Germany come into this match having yet to be defeated, one of the last remaining powerhouses to have not suffered some sort of upset this tournament. Great Britain just beat an Italy side who yesterday finished their pool above the USA, so this could be the match where the underdog surprises the top seeds.

Great Britain storm into this match and look incredibly confident, executing an intimidating long game during the first few points with both James Freeman and Hannah Brew flexing their muscles early on. The points are quick and clean, and the British rack up four points on the board without losing possession on offence once.

On top of this they hustle the Germans hard from the get go. So much so that coach Ru Veitl considered it the hardest defence they had faced so far in this tournament:

“[Great Britain were] poaching well, putting on great marks, getting into the lanes, stopping our game that we like to play and it cost us two turnovers early on in the game.”

Having already broken the German offence in the first point of the match, the Brits are able to frustrate them for a second time. After being forced to swing time and time again its Josef Ebner who impatiently sends a rising sidearm up from the middle of the field, only for it to be swallowed by James Freeman in the end zone. He does a quick give-and-go up the line to then propel the disc in to path of Adam Lothian who is streaking to the end zone, taking the score to GBR 3 – 1 GER.

But when the British D does momentarily let up, the German offence are ruthless.  The British set up forcing the Germans into the middle, but they fail to stop Swenja Wagner receiving it on the line. Completely unmarked she takes a few seconds to scout out Robert Schumacher in the end zone and executes the huck with ease.

But Britain responds immediately with another quick point as Alex Cragg sends a long shot to Tom Mannings who then pops it to Brew maintaining the two-point gap at GBR 4-2 GER.  With Great Britain’s margin already established, the game could be over very quickly if the Germans cannot stop these deep shots connecting.

However, the Veitl explains that they are not a team that turns up to games without doing their homework and he recognised early what was disrupting their gameplay. Moreover, he told his own team to replicate it:

“What we did well was we saw how good someone can mark and had a quick talk. We need to mark like the Brits do and stop throwing into poaches. [From this point] both our offence and defence improved.”


Valerie Moller makes a catch for Germany. Photo by Tino Tran.

The next time the British O line step on the field, the point is long and features plenty of turns. Brew is still able to break beautifully but under increased pressure her deep shot to Mannings is swallowed by Micheal Remy. As the Germans level the game to 4-4, Great Britain take a time out. But instead of taking a breath, and adapting to the Germans straight up marks, they send up a terrible long disc that falls behind the receiver.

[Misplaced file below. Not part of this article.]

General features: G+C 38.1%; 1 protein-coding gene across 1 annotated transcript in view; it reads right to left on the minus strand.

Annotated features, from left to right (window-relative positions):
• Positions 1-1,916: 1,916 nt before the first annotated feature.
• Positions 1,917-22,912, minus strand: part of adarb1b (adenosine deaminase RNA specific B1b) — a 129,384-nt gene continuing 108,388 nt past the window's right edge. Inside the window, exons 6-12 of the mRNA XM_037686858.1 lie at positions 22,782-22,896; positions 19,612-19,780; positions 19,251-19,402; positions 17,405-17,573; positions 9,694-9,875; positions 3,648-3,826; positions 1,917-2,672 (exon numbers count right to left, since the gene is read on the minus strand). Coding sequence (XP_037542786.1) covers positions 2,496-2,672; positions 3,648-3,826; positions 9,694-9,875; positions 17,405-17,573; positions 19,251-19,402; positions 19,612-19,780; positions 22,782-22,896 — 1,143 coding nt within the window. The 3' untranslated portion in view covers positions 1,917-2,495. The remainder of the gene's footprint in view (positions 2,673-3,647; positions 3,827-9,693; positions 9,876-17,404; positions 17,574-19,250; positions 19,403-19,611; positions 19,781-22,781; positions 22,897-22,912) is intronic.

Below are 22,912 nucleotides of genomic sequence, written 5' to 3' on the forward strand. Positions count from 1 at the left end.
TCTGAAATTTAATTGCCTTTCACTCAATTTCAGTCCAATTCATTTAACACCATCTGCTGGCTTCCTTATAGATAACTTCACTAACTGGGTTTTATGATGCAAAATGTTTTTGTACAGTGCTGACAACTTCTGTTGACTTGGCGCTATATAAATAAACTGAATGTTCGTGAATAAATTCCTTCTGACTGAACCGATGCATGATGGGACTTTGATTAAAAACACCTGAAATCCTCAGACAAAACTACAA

Now Great Britain have been kicked out sync, it is here that we see the Germans patiently reset the disc and masterfully penetrate the force. The disc repeatedly recycles through Valérie Möller who is finding her team mates on all corners of the field. The disc continues to swing and reset until it eventually finds Arne Reusch waiting patiently for a hole in the endzone. The Germans take the lead for the first time, 4-5, push the pedal to the floor and don’t look back.

It would appear that the tables have now completely turned and Great Britain are crumbling. Their defence is still fierce but they just can’t hang on to any discs that they win back. Dave Tyler gets a big layout block as the Germans continue to prefer the under cuts in the middle but moments later he turns with a rolling huck that dies too short of his receiver.

Great Britain are able to find former form a handful of times to get a few points on the board with both Alex Cragg and Brew sending Joe Thompson bombing to the end zone to pick up their discs for the score. But Great Britain just cannot break with the same consistency as the Germans can. The Germans continue to walk the disc up with phenomenal movement from the whole team. Having said that, handlers Nicolas Fink, Möller, and Thomas Zormaier gave stand out performances to help close out the game. They extended the German advantage to 6-11 without any other player touching the disc during the entire point. At this stage then, the Germans were simply waiting for the British to make mistakes in order to score and eventually took the 7-12 victory.

It was a stunning performance that thoroughly impressed the British, who graciously accepted defeat at the hands of such formidable performance. In fact, both teams, had nothing but compliments for each other, with both agreeing that this match was the highest level of spirit they have experienced at this tournament. As such, even though they denied her team contention for a medal finish, GB’s Chrissy Hunter believes her opponents thoroughly deserve the gold:

“My hope is that Germany will go all the way because that was a really great display of Ultimate.”

By Charlie Blair.